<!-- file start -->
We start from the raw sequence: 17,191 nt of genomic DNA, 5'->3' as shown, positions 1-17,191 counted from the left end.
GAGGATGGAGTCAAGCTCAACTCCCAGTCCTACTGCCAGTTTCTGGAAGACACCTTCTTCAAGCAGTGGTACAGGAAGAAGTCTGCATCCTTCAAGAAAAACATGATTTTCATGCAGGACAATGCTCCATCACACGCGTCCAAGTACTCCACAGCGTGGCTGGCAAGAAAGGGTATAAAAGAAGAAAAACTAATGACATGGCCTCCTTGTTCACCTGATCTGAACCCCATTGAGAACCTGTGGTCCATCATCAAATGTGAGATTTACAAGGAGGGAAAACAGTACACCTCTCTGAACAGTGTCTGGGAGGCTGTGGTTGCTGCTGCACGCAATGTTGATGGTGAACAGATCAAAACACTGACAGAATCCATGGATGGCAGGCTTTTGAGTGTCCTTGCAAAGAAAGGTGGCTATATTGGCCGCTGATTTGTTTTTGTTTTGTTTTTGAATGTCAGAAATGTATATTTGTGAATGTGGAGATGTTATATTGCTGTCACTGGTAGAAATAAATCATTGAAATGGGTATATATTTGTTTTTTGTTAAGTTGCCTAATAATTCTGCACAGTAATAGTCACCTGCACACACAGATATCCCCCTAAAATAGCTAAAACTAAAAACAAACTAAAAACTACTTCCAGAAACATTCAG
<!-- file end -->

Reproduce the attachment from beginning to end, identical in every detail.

We start from the raw sequence: 17,191 nt of genomic DNA, 5'->3' as shown, positions 1-17,191 counted from the left end.
GAGGATGGAGTCAAGCTCAACTCCCAGTCCTACTGCCAGTTTCTGGAAGACACCTTCTTCAAGCAGTGGTACAGGAAGAAGTCTGCATCCTTCAAGAAAAACATGATTTTCATGCAGGACAATGCTCCATCACACGCGTCCAAGTACTCCACAGCGTGGCTGGCAAGAAAGGGTATAAAAGAAGAAAAACTAATGACATGGCCTCCTTGTTCACCTGATCTGAACCCCATTGAGAACCTGTGGTCCATCATCAAATGTGAGATTTACAAGGAGGGAAAACAGTACACCTCTCTGAACAGTGTCTGGGAGGCTGTGGTTGCTGCTGCACGCAATGTTGATGGTGAACAGATCAAAACACTGACAGAATCCATGGATGGCAGGCTTTTGAGTGTCCTTGCAAAGAAAGGTGGCTATATTGGCCGCTGATTTGTTTTTGTTTTGTTTTTGAATGTCAGAAATGTATATTTGTGAATGTGGAGATGTTATATTGCTGTCACTGGTAGAAATAAATCATTGAAATGGGTATATATTTGTTTTTTGTTAAGTTGCCTAATAATTCTGCACAGTAATAGTCACCTGCACACACAGATATCCCCCTAAAATAGCTAAAACTAAAAACAAACTAAAAACTACTTCCAGAAACATTCAG